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Why Europe doesn't want an invasion of body scanners

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"Scanners also take up a lot of space. So, I hope that they will be used selectively, and restricted to a percentage of people. Otherwise, there will be long queues."

In the US, where around 40 machines are in use at 19 airports, the Transportation Security Administration (TSA) spent $25 million buying another 150 in September. Homeland Security Secretary Janet Napolitano said on Jan. 7 that there would be an "acceleration" involving the introduction of a further 300.

But a privacy group accused the TSA of misleading the public with claims that scanners would not store or send their graphic images. The Electronic Privacy Information Center produced TSA documents from 2008, obtained under a Freedom of Information Act lawsuit, in which the administration specifies that the scanners must have the ability to store and send images. The TSA responded by saying that this was for test purposes and the machines would be delivered without those capabilities.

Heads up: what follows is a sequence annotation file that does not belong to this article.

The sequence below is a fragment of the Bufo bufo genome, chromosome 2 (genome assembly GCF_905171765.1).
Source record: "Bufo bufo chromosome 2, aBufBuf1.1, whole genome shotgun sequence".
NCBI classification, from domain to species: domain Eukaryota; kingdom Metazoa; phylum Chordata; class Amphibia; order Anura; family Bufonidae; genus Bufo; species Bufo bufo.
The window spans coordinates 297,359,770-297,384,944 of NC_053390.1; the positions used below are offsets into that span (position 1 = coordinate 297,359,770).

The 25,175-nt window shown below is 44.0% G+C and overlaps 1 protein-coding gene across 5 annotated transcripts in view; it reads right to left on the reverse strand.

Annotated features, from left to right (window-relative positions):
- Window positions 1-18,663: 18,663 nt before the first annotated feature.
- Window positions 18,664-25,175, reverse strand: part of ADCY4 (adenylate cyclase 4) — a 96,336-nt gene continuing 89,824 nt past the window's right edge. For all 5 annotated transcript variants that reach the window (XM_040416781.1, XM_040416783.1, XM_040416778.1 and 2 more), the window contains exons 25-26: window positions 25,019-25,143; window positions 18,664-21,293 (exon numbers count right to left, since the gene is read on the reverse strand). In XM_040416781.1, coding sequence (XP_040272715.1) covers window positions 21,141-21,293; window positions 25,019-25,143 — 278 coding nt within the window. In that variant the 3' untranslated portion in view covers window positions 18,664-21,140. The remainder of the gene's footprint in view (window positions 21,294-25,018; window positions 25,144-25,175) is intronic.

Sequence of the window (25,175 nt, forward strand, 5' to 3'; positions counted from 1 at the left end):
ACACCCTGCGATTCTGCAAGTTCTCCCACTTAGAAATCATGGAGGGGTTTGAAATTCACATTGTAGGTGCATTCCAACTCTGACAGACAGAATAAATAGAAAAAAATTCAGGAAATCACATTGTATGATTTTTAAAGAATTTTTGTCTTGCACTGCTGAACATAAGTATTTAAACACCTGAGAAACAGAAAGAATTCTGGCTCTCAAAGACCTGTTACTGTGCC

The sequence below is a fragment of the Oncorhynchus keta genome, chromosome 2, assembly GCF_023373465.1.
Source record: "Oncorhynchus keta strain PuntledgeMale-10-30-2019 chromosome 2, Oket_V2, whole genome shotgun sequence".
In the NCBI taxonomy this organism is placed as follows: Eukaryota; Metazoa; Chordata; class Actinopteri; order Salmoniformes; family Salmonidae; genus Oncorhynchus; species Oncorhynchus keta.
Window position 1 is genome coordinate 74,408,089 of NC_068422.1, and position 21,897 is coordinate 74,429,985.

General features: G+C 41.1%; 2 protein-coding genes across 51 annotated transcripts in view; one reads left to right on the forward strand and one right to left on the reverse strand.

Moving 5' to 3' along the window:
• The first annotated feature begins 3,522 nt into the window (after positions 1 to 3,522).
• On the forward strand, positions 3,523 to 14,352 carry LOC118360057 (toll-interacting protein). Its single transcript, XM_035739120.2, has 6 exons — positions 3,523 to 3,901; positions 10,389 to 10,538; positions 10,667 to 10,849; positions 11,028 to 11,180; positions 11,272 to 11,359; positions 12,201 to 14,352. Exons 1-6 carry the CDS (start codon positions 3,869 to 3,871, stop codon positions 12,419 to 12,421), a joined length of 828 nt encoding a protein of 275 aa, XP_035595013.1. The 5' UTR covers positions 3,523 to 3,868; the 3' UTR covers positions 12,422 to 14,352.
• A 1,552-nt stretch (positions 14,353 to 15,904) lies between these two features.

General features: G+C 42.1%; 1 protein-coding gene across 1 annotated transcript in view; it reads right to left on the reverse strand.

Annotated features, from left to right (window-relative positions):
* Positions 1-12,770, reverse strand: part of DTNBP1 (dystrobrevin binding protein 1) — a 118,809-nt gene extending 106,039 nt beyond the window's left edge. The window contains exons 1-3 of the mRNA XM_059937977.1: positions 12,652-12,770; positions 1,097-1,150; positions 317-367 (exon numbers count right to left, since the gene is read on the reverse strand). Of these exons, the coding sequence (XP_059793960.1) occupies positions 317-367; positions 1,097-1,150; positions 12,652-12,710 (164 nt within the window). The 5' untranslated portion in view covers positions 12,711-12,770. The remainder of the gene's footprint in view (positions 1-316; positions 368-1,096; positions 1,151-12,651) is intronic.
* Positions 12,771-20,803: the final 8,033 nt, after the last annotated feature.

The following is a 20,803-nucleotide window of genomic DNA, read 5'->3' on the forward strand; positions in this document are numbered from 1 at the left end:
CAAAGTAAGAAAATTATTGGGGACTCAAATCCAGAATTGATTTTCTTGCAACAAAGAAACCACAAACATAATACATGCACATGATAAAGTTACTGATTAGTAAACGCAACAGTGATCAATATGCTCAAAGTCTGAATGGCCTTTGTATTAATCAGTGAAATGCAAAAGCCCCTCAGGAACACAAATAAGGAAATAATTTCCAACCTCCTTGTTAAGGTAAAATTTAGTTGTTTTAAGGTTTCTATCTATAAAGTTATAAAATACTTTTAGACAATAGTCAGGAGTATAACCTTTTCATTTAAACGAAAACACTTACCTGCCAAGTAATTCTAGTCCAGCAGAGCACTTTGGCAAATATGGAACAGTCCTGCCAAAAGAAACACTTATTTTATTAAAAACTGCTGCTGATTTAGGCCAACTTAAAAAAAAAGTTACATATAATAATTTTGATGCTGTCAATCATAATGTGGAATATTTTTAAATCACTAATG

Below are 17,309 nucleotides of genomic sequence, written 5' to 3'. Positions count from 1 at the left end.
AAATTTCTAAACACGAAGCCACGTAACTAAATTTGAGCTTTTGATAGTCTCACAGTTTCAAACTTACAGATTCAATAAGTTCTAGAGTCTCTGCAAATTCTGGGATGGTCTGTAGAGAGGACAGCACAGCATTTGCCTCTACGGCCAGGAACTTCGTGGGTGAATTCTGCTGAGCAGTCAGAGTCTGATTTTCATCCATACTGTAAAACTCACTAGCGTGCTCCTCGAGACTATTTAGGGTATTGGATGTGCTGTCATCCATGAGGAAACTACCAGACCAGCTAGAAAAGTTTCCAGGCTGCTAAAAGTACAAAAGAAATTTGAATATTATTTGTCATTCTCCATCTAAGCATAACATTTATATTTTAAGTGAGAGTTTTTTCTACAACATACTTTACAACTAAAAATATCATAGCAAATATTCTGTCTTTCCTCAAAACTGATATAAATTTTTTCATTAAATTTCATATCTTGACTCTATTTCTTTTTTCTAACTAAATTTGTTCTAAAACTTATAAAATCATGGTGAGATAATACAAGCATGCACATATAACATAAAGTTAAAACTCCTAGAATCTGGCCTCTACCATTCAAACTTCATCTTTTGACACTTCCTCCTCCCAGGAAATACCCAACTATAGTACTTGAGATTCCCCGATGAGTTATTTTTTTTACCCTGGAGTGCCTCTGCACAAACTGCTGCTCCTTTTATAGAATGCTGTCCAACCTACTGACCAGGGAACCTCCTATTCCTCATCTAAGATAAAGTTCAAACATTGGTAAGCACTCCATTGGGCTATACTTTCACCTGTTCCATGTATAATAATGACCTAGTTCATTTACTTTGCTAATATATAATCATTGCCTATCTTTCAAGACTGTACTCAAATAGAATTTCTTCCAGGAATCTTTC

Plans in Eur­ope face more serious hurdles, not least the opposition of the European Com­mis­sion's incoming justice commissioner. Passengers "must have the option of undergoing a body search," says Viviane Reding, who is to take up her powerful portfolio later this month. She could draft a law ruling out mandatory body scans at airports, but has stopped short of saying she will.

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